The discovery and in-depth research of new fossil materials in the 20th century have revised and supplemented the above classification. First, a superfamily, Miacoidea, was added. Such animals are found in the Paleocene and Eocene of the Holarctic. Although they have true cleft teeth, they are still primitive in other respects. The bodies are small, the ear vesicles have not yet ossified, the premolars have not degenerated, the molars are still wedge-shaped, and there is no healing in the wrist bones.

Secondly, it was found that the canidae are far away from bears, raccoons and mustelids in terms of systematic relationship, but closer to cats. This has been confirmed by both ear anatomy and serum studies. Therefore, terrestrial carnivores can be divided into two major taxa: bears and dogs and cats. Aquatic carnivores have extremely specialized shapes, with streamlined bodies, paddle-shaped limbs, and homogeneous teeth that tend to disappear. At first, people put them in a separate order, but more facts show that they are a branch of terrestrial carnivores that returned to the water. Some people classify them and terrestrial carnivores into two suborders based on their morphology: the aquatic Pinnepedia and the terrestrial Fissipedia. However, some people group eared seals (Otariidae) and walruses (Odobenidae) with raccoons and bears based on cladistics, while earless seals (Phocidae) are grouped with musteas.

The classification of Carnivora at the family level is less controversial. The biggest disagreement is about the classification position of giant pandas. Some people think it is closer to bears. Some people put it together with the red panda, which was originally classified into the raccoon family, to establish the panda family (Ailuridae). Some people also establish a separate family (Ailuropodidae) for giant pandas. The primitive giant panda fossil recently discovered from the Lufeng Hominin site in China shows that it is still closer to the bear family. The living species of the Panda family are limited to the northern part of the Oriental Realm, and the earliest fossils were found in the Upper Pliocene of the Holarctic Realm. China has discovered quite a lot of fossils from the Upper Pliocene to the Middle Pleistocene.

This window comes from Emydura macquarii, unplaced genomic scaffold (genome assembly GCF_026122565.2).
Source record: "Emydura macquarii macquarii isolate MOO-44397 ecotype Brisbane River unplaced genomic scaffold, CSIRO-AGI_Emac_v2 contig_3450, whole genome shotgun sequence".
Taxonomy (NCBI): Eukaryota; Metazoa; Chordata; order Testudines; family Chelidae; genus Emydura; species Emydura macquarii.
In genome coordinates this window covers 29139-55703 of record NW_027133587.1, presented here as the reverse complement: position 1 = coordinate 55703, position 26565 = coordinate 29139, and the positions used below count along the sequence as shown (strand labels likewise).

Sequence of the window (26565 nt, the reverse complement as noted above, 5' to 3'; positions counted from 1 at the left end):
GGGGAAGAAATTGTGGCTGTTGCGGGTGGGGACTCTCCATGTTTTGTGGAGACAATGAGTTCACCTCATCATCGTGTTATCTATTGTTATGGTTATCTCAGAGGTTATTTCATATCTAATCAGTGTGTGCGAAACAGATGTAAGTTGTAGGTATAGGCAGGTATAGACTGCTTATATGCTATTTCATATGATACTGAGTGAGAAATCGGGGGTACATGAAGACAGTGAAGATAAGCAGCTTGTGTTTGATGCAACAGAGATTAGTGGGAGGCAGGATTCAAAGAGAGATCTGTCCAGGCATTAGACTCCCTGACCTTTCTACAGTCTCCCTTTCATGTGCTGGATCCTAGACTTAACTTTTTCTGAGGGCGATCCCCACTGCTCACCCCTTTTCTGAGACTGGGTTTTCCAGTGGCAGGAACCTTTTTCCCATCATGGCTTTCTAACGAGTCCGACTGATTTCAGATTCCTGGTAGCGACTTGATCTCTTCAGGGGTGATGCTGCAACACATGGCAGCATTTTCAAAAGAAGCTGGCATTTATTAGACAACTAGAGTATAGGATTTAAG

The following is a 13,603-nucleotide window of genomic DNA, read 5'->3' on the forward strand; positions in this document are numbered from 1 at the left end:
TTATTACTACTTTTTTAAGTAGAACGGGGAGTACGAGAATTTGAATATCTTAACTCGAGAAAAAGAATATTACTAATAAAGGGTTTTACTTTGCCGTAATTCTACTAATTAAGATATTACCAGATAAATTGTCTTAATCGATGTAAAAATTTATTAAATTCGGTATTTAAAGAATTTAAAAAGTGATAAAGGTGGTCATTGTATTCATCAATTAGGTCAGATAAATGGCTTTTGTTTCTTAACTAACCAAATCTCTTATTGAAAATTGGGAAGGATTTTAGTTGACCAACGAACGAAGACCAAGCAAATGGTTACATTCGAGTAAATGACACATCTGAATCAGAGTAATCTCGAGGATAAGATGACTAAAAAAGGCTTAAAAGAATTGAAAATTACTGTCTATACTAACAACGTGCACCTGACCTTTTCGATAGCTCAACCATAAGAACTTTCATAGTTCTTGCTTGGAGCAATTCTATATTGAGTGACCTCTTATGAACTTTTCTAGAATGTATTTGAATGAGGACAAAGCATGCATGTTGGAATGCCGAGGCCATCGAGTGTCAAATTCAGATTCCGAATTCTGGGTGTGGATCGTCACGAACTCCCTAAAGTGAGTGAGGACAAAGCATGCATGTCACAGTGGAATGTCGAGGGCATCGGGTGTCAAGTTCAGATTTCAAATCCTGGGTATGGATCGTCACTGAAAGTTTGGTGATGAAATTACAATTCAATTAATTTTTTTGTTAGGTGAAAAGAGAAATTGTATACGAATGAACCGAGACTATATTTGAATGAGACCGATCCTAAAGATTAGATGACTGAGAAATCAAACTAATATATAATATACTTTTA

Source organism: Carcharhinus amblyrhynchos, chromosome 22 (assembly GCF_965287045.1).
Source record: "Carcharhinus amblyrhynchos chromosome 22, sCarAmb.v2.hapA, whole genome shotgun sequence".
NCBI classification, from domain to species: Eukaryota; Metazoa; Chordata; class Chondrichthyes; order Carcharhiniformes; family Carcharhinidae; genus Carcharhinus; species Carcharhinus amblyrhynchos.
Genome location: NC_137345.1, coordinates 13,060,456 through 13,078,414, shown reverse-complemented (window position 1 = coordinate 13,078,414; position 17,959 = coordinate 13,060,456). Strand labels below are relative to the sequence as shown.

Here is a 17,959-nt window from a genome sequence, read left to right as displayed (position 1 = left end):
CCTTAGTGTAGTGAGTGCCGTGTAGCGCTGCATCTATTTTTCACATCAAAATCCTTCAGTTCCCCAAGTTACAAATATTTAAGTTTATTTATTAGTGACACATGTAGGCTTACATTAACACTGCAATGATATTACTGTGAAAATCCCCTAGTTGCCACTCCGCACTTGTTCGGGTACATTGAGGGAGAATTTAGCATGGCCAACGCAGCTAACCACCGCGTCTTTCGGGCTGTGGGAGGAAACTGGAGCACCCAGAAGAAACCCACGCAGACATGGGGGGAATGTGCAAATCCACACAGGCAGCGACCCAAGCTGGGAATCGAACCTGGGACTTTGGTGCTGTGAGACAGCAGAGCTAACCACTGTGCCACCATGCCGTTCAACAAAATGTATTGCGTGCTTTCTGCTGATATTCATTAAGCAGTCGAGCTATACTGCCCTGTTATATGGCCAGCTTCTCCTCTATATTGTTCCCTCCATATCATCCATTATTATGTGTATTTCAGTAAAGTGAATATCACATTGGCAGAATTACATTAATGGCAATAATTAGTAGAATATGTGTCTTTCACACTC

Living species are limited to the New World. This is a small to medium-sized animal. Their upper cleft teeth have larger primary and secondary cusps. The molars are mostly square or rectangular, with a semi-closed fossa on the external auditory canal. Fossils are found mainly in North America. First appeared in the Early Oligocene Epoch. Recently, some people have classified Pleisictic and others discovered in the European Oligocene into this family based on the structure of the ear region. No fossils of this family have been found in China so far.